On the absence of an Exchange Roadmap

Ed Brill's comment to Richi's post yesterday prompted me to post my own view on the "scorn" over the lack of an Exchange roadmap.

I don't believe for a second that there is no Exchange roadmap in Redmond, it's simply that they have not gone public with it.  I think there is a very sound reason for that - they don't want customers on older releases who still have not upgraded to Exchange 2003 to start thinking "Well, maybe I should wait until the next release.."

I can't say that I blame them...

With a significant part of their base still on older releases - particularly a large number of customers that remain on Exchange 5.5 - the last thing they need is the promises of a future release to defer upgrades.

I firmly believe that to do anything really interesting - really cool - that both Outlook and Exchange "next" will have to be post-Longhorn.  Releasing Post Longhorn client and post Longhorn server, would put general availability of upgrades to Exchange and Outlook at early 2007 if I'm not mistaken.

If all my assumptions (and I emphasize that's all they are...) are correct, Microsoft is probably over-reacting to the negative impact of going public with the Exchange roadmap.  Once their customers heard the magic words "post-Longhorn" I think they would realize that Exchange 2003 is it for the reasonable future and they should just get themselves in gear and upgrade already.  Few people understand better than I do just how much work upgrades and migrations are, but when you're talking about a messaging infrastructure that was designed around 1996 - isn't it about time to get current?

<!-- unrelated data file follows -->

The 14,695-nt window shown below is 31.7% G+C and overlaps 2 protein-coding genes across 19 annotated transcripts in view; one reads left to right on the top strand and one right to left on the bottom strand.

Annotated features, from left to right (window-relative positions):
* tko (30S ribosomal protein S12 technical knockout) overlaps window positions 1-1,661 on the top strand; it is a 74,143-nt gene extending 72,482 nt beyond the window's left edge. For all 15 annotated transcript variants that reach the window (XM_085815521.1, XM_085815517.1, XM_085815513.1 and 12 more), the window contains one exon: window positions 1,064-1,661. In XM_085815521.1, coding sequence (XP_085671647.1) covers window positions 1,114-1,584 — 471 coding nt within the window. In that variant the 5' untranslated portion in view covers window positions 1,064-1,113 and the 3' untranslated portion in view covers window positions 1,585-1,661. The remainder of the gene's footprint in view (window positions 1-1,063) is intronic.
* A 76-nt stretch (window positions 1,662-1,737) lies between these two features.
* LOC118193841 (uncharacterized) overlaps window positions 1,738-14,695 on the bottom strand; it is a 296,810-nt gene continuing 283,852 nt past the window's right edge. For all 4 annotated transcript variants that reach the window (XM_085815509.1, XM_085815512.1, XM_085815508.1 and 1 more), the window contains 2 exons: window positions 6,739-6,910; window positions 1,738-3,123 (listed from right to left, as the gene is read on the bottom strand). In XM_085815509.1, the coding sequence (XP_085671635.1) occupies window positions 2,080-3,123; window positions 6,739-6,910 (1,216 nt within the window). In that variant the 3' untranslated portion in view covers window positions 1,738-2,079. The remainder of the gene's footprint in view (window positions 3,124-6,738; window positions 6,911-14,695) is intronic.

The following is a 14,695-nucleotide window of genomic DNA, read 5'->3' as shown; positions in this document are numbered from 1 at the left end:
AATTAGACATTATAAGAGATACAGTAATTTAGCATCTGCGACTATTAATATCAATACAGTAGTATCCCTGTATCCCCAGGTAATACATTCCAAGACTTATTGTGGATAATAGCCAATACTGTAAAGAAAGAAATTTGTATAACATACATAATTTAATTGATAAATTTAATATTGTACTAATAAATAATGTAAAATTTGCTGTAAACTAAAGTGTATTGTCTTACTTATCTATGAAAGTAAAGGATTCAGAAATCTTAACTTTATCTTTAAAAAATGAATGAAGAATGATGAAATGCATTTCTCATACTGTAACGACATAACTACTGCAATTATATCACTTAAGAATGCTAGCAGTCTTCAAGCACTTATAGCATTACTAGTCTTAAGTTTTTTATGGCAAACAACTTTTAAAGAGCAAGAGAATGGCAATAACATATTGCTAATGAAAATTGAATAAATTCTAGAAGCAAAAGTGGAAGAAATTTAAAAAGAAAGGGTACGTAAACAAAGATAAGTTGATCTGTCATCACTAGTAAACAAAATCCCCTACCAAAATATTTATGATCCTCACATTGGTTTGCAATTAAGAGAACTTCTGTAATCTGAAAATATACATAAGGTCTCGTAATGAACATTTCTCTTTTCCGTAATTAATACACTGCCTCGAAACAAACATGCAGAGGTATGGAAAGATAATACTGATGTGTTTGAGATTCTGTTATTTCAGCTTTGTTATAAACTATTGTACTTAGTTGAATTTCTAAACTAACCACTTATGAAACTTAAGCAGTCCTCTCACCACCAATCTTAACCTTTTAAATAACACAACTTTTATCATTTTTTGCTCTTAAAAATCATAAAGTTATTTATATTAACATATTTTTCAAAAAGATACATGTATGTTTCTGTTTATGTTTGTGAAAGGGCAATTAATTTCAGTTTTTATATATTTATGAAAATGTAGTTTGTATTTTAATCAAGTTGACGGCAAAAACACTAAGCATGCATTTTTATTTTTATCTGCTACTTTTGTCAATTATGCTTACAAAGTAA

One Comment

  1. Posted December 22, 2004 at 5:53 AM | Permalink

    Exactly, E2003 is “it”, with the exception of… well, actually I think Chris is planning to blog about this soon, so I won’t steal his thunder. Once he’s added his two penn’orth, I’ll add some more thoughts about “scorn.”

  2. Posted December 22, 2004 at 1:59 PM | Permalink

    I don’t see how they come back to those same customers and justify Software Assurance dollars given the zigs, zags, changes, and false starts in that “roadmap”. I would think protecting the almighty subscription revenue would be as important as getting customers to upgrade? Also, why upgrade to a product if it is a dead-end? Perhaps without announcing a next version, MS gets the benefit of the doubt that there will in fact be a next version of Exchange as we know it.

One Trackback

  1. By Richi'Blog on December 23, 2004 at 2:39 AM

    Embargos and tongue biting

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